That is why Jesus’ declaration that the temple would fall was so unbelievable. It would be like telling Americans that the capital would soon be rubble. When the Jews heard Jesus say this, they assumed that he was talking about the end of the world. How else would such a formidable structure—one that was blessed by God—fall? What we know, and the people who were first hearing this Gospel knew, was that the temple would be destroyed less than 40 years after Jesus said this. The world didn’t end, but it seemed like it would. It was a horrible war that decimated the Jewish population and destroyed much of Jerusalem.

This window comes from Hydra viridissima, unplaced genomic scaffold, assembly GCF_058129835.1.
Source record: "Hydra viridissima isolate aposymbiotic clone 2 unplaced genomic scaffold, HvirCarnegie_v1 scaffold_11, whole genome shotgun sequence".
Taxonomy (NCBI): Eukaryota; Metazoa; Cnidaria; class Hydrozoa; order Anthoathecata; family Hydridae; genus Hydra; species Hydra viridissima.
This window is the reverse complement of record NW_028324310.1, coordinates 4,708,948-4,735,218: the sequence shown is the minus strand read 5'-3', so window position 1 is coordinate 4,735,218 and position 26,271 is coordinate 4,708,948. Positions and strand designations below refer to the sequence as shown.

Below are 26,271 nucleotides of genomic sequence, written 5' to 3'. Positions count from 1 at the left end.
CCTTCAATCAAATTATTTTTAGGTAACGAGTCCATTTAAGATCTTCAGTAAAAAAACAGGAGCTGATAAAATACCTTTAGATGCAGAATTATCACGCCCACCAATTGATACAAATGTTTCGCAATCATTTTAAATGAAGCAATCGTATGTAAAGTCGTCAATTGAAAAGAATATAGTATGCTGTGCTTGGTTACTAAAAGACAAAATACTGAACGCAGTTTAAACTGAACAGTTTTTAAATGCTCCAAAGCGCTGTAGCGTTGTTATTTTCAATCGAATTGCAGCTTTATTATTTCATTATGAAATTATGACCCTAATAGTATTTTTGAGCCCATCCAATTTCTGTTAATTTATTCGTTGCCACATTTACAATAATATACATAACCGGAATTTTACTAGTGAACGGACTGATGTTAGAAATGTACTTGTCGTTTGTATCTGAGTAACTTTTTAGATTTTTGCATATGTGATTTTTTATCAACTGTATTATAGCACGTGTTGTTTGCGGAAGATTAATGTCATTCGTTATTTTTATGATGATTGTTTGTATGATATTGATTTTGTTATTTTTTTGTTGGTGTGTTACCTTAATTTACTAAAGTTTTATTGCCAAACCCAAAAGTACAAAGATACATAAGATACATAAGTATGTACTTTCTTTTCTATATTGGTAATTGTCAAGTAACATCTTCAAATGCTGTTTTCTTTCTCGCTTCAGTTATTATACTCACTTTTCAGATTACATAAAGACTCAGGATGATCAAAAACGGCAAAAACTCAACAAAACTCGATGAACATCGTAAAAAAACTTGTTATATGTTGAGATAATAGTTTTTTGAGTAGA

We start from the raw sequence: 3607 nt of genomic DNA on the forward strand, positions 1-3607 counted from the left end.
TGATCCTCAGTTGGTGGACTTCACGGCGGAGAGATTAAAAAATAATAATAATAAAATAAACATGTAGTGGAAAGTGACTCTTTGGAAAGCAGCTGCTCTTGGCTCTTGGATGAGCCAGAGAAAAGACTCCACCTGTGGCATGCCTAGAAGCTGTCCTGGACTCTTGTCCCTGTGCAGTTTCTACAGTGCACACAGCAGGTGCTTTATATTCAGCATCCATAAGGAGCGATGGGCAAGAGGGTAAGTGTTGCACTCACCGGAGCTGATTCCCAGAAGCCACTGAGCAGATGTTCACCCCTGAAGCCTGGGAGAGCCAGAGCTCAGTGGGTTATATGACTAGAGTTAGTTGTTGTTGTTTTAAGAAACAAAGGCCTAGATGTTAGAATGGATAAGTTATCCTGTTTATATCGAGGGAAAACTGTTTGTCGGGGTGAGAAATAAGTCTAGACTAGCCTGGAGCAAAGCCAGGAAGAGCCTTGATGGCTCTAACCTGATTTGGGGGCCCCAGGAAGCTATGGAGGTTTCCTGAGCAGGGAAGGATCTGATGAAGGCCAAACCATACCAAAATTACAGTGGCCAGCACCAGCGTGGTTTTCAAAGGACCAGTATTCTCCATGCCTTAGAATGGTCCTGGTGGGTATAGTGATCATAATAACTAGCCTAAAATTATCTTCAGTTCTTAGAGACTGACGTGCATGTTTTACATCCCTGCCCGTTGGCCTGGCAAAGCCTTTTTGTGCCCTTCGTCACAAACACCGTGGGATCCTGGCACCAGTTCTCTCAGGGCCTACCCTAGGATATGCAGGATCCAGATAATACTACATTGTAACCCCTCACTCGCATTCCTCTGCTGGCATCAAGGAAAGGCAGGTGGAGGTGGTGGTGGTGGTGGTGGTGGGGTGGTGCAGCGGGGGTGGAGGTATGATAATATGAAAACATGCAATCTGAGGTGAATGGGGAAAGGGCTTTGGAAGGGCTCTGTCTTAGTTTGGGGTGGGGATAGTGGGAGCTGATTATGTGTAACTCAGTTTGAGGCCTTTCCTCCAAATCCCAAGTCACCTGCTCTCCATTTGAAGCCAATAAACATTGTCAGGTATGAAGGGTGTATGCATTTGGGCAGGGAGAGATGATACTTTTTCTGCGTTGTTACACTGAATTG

The disciples didn’t know any of this, so they immediately started asking questions. When will this be? How will we know it is coming? First Jesus warned them about false prophets who would try to tell them that the end is near. We’ve had a few of those, haven’t we? Then Jesus went on to say that when you hear about wars and insurrections, do not assume this means the world is ending. That is comforting. Then he said what a lot of people perceive as apocalyptic, “Nations will rise against nation, and kingdom against kingdom; there will be great earthquakes, and in various places famines and plagues.” Sounds terrifying. Sounds a lot like what is going on now, what has been going on for awhile. Then he tells them that before this happens, “they will arrest and persecute you…you will be betrayed even by parents and brothers, by relatives and friends.” Also sound pretty scary, and it was. Every one of the disciples was persecuted. Days after Jesus shared this “apocalyptic” statement, he was betrayed by his friend Judas. All the things that Jesus predicted, happened and many of these things are still happening. These things might not be happening to us right now, but I can guarantee you that somewhere in this world right now, is famine, war, insurrection, plagues, persecution. Every single one of those things is happening now and has been happening for millennia.